How do I set up the pickups, neck, etc. in an electric guitar? I'm not concerned with producing a particular sound as I am with keeping the neck from warping, prevent string buzz, improving playability, and that sort of thing.

3 Answers 3


I would like to add a little bit of info when it comes to strings, action, and intonation.

Whenever setting up/recalibrating a guitar, set the action of the strings first, depending on what your personal preference is. - How you do this depends on your model of guitar, but there should be a screw or something else that adjusts the height. - Remember, if it is a screw, turning to the right increases height. Adjust to desired height. - If your preference is low, make sure there is no fret buzzing on any frets on any strings, particularly at the higher frets. Do this by naturally fretting the strings at higher frets (while the strings are in tune) and listening. If there is some buzzing, you may have to raise the action ever so slightly.

Next, you have to check the intonation. - Tune up the guitar to perfect pitch (according to a tuner) - On each string, hit the 12th fret harmonic, listen, then play the 12th fret note. - If there is any difference in the two, then your intonation is out, which will affect the ability to tune the guitar correctly, and mean the guitar will not be in tune with itself. - The G and B strings are usually the worst culprits when it comes to intonation, particularly in my experience.

The rule when it comes to this is:

If the fretted note is higher (sharper) than the harmonic, then the length of the string needs to be lengthened. If the harmonic note is sharper, then the length of the string needs to be shortened.

Again, adjusting intonation depends on your make of guitar, but their should be a screw or adjuster on the bridge. - Adjust, tune, and then check the harmonic and 12th fret notes again. - Keep adjusting and repeating until they are exactly the same as each other.

The first time during your ownership of a guitar that you come to the point where it has to be set up, my suggestion would be to take it to a qualified guitar tech who will set the instrument up for you. If you ask him, he will talk you through what he is doing, so that you know a bit more about it for yourself. He will fix any problems on the action, nut, neck, truss rod, and bridge piece that will be affecting how the instrument sounds/plays/tunes.

Full setups CAN be expensive, but nearly always a very good quality job is done, and is worth it, particularly if you are having problems with your guitar (it always sounds out of tune, even when in tune with a tuner etc). The first time you play your guitar in a perfectly re-setup condition you will know what I mean.

Hope this helps.


It is difficult to provide a concise answer on this subject, so I'd highly recommend checking out this book by Dan Erlewine:

How to Make Your Electric Guitar Play Great

  • Seconded. I actually have a couple of copies of this book, for some reason, but it's so good I don't mind having paid for it twice. :)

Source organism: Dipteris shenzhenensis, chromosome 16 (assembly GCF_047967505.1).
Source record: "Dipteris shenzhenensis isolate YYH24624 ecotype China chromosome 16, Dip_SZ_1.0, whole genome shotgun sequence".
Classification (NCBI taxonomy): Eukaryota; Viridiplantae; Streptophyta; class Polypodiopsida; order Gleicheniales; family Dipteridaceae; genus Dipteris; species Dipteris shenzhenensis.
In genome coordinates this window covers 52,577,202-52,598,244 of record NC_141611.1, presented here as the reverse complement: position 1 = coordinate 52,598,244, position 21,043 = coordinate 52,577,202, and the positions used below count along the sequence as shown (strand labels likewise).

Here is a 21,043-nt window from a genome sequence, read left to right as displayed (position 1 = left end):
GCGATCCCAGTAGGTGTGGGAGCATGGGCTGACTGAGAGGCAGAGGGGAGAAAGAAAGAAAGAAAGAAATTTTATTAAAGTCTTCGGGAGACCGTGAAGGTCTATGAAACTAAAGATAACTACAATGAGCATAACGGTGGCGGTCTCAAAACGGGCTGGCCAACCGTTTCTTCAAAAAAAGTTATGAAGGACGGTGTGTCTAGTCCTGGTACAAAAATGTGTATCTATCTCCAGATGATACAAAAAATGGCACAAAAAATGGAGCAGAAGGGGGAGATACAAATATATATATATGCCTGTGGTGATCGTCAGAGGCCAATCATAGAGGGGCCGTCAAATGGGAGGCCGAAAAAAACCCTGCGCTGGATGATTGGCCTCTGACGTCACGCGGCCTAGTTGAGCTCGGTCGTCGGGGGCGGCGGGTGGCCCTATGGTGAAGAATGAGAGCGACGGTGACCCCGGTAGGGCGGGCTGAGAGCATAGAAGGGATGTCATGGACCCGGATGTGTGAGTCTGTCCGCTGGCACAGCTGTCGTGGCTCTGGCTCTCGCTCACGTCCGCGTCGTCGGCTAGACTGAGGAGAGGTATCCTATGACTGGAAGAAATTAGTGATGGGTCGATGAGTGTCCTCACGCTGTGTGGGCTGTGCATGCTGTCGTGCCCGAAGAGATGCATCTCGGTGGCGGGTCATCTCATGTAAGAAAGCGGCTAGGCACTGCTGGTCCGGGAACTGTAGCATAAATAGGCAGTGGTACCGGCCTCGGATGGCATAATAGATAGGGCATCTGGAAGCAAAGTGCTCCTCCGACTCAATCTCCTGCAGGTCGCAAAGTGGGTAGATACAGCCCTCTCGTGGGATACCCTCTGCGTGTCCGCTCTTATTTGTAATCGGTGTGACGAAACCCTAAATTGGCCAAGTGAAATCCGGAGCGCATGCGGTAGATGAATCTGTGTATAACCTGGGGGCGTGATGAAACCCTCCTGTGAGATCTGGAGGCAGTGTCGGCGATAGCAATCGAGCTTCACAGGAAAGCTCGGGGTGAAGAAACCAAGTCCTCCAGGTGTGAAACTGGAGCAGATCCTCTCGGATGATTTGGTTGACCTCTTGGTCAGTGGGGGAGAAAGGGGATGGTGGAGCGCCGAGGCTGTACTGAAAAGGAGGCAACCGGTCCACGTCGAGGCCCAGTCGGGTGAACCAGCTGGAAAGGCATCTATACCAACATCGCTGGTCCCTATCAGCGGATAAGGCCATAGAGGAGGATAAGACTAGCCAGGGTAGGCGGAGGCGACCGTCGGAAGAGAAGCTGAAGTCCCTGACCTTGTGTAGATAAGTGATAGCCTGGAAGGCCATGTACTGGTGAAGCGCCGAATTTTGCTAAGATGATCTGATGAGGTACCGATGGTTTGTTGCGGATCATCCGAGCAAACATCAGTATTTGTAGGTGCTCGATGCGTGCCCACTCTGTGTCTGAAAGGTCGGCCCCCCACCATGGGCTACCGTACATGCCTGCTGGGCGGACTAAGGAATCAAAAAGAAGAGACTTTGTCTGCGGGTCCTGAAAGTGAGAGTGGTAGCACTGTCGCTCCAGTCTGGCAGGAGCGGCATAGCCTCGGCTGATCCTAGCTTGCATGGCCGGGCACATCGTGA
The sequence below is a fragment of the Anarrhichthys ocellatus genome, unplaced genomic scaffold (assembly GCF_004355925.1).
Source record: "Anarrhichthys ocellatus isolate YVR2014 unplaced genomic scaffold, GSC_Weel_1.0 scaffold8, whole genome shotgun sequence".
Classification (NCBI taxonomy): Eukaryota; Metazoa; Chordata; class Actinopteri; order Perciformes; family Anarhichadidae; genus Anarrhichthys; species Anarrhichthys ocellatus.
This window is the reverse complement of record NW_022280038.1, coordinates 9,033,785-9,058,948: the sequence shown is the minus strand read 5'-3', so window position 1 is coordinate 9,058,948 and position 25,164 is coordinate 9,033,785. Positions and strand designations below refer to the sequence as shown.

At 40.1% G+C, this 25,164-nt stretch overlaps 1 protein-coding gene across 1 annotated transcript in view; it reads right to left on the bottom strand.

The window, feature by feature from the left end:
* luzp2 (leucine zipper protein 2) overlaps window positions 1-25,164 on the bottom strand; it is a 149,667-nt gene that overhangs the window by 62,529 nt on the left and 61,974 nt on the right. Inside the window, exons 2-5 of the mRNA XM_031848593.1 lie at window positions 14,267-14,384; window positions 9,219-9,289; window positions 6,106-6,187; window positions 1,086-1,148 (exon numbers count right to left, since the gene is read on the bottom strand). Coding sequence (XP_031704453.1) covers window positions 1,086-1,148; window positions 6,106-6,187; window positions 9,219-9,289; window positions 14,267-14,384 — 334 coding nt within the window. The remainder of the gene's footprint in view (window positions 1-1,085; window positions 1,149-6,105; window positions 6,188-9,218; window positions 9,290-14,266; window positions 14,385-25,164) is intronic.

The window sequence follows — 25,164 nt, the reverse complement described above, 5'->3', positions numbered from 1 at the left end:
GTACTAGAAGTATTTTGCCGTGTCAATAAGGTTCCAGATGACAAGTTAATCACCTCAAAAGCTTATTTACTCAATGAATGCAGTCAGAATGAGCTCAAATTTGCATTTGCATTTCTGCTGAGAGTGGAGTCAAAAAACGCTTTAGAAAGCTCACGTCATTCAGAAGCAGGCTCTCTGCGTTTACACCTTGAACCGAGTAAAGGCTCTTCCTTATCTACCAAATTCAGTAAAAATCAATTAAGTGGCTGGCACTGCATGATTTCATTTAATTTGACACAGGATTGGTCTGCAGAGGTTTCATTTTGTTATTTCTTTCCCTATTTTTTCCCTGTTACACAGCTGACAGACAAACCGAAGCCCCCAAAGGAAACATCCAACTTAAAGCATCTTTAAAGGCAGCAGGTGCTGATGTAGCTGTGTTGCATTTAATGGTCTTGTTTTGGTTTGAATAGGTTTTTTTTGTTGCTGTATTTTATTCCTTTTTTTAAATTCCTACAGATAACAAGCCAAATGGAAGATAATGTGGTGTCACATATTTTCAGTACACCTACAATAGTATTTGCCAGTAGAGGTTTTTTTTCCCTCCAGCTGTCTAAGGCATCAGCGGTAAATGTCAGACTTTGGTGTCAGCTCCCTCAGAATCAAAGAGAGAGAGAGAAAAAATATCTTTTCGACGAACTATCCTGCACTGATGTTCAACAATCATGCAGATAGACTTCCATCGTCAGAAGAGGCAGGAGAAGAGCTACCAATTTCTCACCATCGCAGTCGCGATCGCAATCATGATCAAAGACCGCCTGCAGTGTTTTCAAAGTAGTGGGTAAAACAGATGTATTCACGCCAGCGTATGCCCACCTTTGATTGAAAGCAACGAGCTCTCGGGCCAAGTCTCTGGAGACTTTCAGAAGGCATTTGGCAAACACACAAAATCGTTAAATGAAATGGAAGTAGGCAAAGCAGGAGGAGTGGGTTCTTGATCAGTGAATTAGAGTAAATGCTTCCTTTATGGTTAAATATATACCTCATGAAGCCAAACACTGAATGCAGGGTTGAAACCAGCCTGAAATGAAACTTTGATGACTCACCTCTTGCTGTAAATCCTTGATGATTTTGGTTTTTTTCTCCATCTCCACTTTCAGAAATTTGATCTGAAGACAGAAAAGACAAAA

– Anonymous
    Commented Jan 13, 2011 at 21:29
  • Is setting up a guitar something a newbie can easily learn? Or am I likely to screw something up? Commented Jan 14, 2011 at 0:21
  • I maintain that the first time you have a need to do any kind of setup on your guitar, you take it to a qualified guitar tech. Here you will learn more about how to do it for yourself, particularly if you ask questions and observe. The cost you have to pay will not only cover a very fine job by the technician, but also the invaluable experience you will gain. Cheers.
    – Ali
    Commented Jan 17, 2011 at 21:27
  • I second Dan Erlewine's books. They gave me the confidence to tackle basic setup and fretwork on my guitars.
    – Devan
    Commented Apr 28, 2011 at 0:35

Besides what Alistair Maxwell has already stated and I think is a fine answer you should also learn how to make adjustments to the truss rod. Depending on the humidty and other conditions that I'm not entirely sure of, perhaps time, the concave of the guitar/bass neck will change. It's a relateively easy adjustment to make although I'm not going to post exactly how to do it I will post some random guides; you can find more by googling truss rod adjustment.

I personally like a flat neck it's good to experiment a bit though and see what you like. And depending on what you read some people will say it's bad to have a flat neck and you should have a slight concave, where as, others will say a flat neck is good.

One other thing that wasn't mentioned is floating bridges. I suggest avoiding them or at the very least getting some sort of blocking mechanism. Tremol-no(?) are awesome.

Truss rod adjustments: Truss rods (Powernet) and How to Adjust the Truss Rod on a Guitar.

Information on tremolo adjustments: Tuning, Maintenance and Setup of a Guitar Equipped with a Floyd Rose Vibrato.

Also as a disclaimer, I very briefly looked through these sites and they looked alright but if they're not 100% accurate please remove them. Truss rod adjustments can completely break your guitar and if you're not 100% comfortable following instructions I'd either take it somewhere or have someone show you in person. It's relatively easy to do but unlike other adjustments, it can permanently ruin your guitar.

  • I was going to say the same thing about the truss rod. Adjustments to the truss rod will affect how low you can get the action without buzzing. And yes it is possible to over tighten the truss rod and crack the neck or the neck block. Commented Jan 16, 2015 at 17:32
  • @Tony the Powernet link seems to be broken
    – pmagunia
    Commented May 7, 2016 at 18:38

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